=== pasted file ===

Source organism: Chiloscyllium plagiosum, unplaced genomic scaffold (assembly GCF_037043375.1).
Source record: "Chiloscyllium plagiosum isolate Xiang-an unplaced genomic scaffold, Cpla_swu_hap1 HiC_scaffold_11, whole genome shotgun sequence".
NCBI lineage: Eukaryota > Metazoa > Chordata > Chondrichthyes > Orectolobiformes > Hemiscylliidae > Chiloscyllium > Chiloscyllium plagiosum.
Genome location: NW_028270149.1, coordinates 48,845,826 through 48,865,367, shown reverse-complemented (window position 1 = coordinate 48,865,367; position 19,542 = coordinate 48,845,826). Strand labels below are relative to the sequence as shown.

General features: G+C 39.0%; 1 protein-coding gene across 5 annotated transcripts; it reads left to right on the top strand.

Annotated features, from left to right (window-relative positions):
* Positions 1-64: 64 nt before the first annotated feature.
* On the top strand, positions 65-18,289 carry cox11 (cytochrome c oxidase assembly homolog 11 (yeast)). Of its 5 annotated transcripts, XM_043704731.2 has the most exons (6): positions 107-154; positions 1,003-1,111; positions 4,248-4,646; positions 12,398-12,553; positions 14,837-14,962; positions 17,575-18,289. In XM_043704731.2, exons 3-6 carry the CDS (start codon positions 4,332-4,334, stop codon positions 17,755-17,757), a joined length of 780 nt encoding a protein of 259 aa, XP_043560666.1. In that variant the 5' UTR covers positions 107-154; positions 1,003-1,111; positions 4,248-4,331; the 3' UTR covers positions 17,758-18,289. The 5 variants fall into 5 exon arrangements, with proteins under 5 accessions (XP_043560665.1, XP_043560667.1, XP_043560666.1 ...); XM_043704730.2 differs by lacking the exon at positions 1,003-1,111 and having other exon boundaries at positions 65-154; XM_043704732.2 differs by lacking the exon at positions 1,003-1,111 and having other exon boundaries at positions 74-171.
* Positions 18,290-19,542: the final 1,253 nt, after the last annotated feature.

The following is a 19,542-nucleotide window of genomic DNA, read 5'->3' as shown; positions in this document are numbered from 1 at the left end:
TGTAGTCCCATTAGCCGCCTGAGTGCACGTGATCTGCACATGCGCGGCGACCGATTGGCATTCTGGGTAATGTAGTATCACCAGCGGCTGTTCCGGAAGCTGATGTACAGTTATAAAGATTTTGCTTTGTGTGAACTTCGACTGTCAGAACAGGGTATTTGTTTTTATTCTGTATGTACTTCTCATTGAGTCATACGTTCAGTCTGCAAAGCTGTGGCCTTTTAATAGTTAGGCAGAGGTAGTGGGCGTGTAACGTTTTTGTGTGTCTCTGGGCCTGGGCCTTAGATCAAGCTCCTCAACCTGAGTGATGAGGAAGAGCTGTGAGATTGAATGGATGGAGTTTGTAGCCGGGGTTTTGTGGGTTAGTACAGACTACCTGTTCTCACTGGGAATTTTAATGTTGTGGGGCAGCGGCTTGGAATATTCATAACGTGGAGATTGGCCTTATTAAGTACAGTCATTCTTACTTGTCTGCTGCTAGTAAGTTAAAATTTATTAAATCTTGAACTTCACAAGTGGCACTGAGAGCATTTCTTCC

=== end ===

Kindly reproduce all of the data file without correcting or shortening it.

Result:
Source organism: Chiloscyllium plagiosum, unplaced genomic scaffold (assembly GCF_037043375.1).
Source record: "Chiloscyllium plagiosum isolate Xiang-an unplaced genomic scaffold, Cpla_swu_hap1 HiC_scaffold_11, whole genome shotgun sequence".
NCBI lineage: Eukaryota > Metazoa > Chordata > Chondrichthyes > Orectolobiformes > Hemiscylliidae > Chiloscyllium > Chiloscyllium plagiosum.
Genome location: NW_028270149.1, coordinates 48,845,826 through 48,865,367, shown reverse-complemented (window position 1 = coordinate 48,865,367; position 19,542 = coordinate 48,845,826). Strand labels below are relative to the sequence as shown.

General features: G+C 39.0%; 1 protein-coding gene across 5 annotated transcripts; it reads left to right on the top strand.

Annotated features, from left to right (window-relative positions):
* Positions 1-64: 64 nt before the first annotated feature.
* On the top strand, positions 65-18,289 carry cox11 (cytochrome c oxidase assembly homolog 11 (yeast)). Of its 5 annotated transcripts, XM_043704731.2 has the most exons (6): positions 107-154; positions 1,003-1,111; positions 4,248-4,646; positions 12,398-12,553; positions 14,837-14,962; positions 17,575-18,289. In XM_043704731.2, exons 3-6 carry the CDS (start codon positions 4,332-4,334, stop codon positions 17,755-17,757), a joined length of 780 nt encoding a protein of 259 aa, XP_043560666.1. In that variant the 5' UTR covers positions 107-154; positions 1,003-1,111; positions 4,248-4,331; the 3' UTR covers positions 17,758-18,289. The 5 variants fall into 5 exon arrangements, with proteins under 5 accessions (XP_043560665.1, XP_043560667.1, XP_043560666.1 ...); XM_043704730.2 differs by lacking the exon at positions 1,003-1,111 and having other exon boundaries at positions 65-154; XM_043704732.2 differs by lacking the exon at positions 1,003-1,111 and having other exon boundaries at positions 74-171.
* Positions 18,290-19,542: the final 1,253 nt, after the last annotated feature.

The following is a 19,542-nucleotide window of genomic DNA, read 5'->3' as shown; positions in this document are numbered from 1 at the left end:
TGTAGTCCCATTAGCCGCCTGAGTGCACGTGATCTGCACATGCGCGGCGACCGATTGGCATTCTGGGTAATGTAGTATCACCAGCGGCTGTTCCGGAAGCTGATGTACAGTTATAAAGATTTTGCTTTGTGTGAACTTCGACTGTCAGAACAGGGTATTTGTTTTTATTCTGTATGTACTTCTCATTGAGTCATACGTTCAGTCTGCAAAGCTGTGGCCTTTTAATAGTTAGGCAGAGGTAGTGGGCGTGTAACGTTTTTGTGTGTCTCTGGGCCTGGGCCTTAGATCAAGCTCCTCAACCTGAGTGATGAGGAAGAGCTGTGAGATTGAATGGATGGAGTTTGTAGCCGGGGTTTTGTGGGTTAGTACAGACTACCTGTTCTCACTGGGAATTTTAATGTTGTGGGGCAGCGGCTTGGAATATTCATAACGTGGAGATTGGCCTTATTAAGTACAGTCATTCTTACTTGTCTGCTGCTAGTAAGTTAAAATTTATTAAATCTTGAACTTCACAAGTGGCACTGAGAGCATTTCTTCC